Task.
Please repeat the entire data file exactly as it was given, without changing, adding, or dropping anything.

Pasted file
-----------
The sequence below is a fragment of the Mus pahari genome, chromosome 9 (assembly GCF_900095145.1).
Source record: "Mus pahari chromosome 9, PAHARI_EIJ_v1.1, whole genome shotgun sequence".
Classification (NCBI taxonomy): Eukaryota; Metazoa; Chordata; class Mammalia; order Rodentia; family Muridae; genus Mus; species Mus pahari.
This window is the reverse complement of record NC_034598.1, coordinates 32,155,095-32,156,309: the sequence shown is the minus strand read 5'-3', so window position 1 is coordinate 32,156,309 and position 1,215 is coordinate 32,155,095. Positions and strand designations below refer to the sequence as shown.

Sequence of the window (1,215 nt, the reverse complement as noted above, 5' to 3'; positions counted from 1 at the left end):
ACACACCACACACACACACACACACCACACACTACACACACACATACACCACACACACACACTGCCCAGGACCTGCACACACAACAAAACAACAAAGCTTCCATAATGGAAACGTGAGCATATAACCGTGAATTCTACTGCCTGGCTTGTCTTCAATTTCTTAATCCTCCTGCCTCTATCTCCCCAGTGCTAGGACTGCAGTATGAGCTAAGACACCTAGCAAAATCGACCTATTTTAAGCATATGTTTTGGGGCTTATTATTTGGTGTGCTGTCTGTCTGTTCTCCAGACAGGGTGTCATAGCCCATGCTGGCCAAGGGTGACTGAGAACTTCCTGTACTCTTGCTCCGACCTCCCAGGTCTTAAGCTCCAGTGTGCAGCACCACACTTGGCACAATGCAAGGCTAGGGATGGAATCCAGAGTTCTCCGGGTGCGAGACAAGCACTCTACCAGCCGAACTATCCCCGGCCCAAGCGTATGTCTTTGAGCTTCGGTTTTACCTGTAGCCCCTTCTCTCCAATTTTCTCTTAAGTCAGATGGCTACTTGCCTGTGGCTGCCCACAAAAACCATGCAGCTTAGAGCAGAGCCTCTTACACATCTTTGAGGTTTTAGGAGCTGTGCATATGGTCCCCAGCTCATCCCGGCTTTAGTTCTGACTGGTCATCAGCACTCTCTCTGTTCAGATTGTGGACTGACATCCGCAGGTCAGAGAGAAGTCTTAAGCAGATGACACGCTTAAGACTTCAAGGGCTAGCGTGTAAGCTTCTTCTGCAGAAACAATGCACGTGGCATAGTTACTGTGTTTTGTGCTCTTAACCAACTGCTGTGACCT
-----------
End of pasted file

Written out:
The sequence below is a fragment of the Mus pahari genome, chromosome 9 (assembly GCF_900095145.1).
Source record: "Mus pahari chromosome 9, PAHARI_EIJ_v1.1, whole genome shotgun sequence".
Classification (NCBI taxonomy): Eukaryota; Metazoa; Chordata; class Mammalia; order Rodentia; family Muridae; genus Mus; species Mus pahari.
This window is the reverse complement of record NC_034598.1, coordinates 32,155,095-32,156,309: the sequence shown is the minus strand read 5'-3', so window position 1 is coordinate 32,156,309 and position 1,215 is coordinate 32,155,095. Positions and strand designations below refer to the sequence as shown.

Sequence of the window (1,215 nt, the reverse complement as noted above, 5' to 3'; positions counted from 1 at the left end):
ACACACCACACACACACACACACACCACACACTACACACACACATACACCACACACACACACTGCCCAGGACCTGCACACACAACAAAACAACAAAGCTTCCATAATGGAAACGTGAGCATATAACCGTGAATTCTACTGCCTGGCTTGTCTTCAATTTCTTAATCCTCCTGCCTCTATCTCCCCAGTGCTAGGACTGCAGTATGAGCTAAGACACCTAGCAAAATCGACCTATTTTAAGCATATGTTTTGGGGCTTATTATTTGGTGTGCTGTCTGTCTGTTCTCCAGACAGGGTGTCATAGCCCATGCTGGCCAAGGGTGACTGAGAACTTCCTGTACTCTTGCTCCGACCTCCCAGGTCTTAAGCTCCAGTGTGCAGCACCACACTTGGCACAATGCAAGGCTAGGGATGGAATCCAGAGTTCTCCGGGTGCGAGACAAGCACTCTACCAGCCGAACTATCCCCGGCCCAAGCGTATGTCTTTGAGCTTCGGTTTTACCTGTAGCCCCTTCTCTCCAATTTTCTCTTAAGTCAGATGGCTACTTGCCTGTGGCTGCCCACAAAAACCATGCAGCTTAGAGCAGAGCCTCTTACACATCTTTGAGGTTTTAGGAGCTGTGCATATGGTCCCCAGCTCATCCCGGCTTTAGTTCTGACTGGTCATCAGCACTCTCTCTGTTCAGATTGTGGACTGACATCCGCAGGTCAGAGAGAAGTCTTAAGCAGATGACACGCTTAAGACTTCAAGGGCTAGCGTGTAAGCTTCTTCTGCAGAAACAATGCACGTGGCATAGTTACTGTGTTTTGTGCTCTTAACCAACTGCTGTGACCT